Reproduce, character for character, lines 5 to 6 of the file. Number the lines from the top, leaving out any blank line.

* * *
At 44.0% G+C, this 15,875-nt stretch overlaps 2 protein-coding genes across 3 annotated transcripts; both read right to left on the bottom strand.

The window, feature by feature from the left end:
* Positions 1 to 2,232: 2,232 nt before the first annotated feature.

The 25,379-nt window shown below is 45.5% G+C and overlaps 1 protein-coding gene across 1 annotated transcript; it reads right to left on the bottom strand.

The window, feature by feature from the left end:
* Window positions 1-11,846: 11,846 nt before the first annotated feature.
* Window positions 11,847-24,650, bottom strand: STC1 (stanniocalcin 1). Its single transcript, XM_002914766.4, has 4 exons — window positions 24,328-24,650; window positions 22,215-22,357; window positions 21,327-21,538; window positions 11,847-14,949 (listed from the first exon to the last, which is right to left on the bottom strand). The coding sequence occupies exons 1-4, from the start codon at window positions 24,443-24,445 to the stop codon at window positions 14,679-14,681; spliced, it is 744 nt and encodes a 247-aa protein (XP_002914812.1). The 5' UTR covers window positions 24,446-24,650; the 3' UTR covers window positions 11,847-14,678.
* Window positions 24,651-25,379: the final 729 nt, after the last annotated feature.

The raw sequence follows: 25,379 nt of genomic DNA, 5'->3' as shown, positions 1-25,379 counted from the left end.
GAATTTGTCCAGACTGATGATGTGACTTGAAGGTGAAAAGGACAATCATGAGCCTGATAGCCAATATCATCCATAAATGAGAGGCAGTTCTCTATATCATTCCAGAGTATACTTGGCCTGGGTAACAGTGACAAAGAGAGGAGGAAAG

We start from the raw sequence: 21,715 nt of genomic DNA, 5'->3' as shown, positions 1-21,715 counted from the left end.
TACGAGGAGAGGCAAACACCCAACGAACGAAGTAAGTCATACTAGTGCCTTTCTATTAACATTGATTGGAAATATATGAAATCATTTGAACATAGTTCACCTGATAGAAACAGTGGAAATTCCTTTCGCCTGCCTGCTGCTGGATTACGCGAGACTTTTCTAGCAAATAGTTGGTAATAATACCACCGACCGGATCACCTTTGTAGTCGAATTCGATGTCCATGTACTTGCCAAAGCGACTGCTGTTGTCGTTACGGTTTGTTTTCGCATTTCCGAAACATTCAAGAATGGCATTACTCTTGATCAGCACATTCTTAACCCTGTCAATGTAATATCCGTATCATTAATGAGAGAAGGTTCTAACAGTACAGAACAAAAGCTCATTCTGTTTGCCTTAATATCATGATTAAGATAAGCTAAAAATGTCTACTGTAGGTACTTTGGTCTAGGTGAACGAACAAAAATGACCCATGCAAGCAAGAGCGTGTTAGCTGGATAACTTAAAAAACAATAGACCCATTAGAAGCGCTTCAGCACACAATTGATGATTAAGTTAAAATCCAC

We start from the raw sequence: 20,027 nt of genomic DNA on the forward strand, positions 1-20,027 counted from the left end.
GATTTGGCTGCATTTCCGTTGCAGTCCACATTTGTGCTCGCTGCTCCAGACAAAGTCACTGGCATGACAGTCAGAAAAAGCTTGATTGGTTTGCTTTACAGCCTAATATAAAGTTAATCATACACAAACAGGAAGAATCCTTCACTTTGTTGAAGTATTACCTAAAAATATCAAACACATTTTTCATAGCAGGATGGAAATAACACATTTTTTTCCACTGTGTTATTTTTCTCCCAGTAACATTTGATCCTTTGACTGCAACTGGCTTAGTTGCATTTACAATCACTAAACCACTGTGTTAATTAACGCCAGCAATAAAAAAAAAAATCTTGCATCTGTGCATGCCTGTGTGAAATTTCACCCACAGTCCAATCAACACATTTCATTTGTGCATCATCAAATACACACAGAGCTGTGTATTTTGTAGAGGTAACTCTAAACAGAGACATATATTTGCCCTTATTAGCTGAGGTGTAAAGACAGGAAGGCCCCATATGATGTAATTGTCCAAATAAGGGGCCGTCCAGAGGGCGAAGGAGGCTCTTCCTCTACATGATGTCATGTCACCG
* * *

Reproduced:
The window, feature by feature from the left end:
* Window positions 1-11,846: 11,846 nt before the first annotated feature.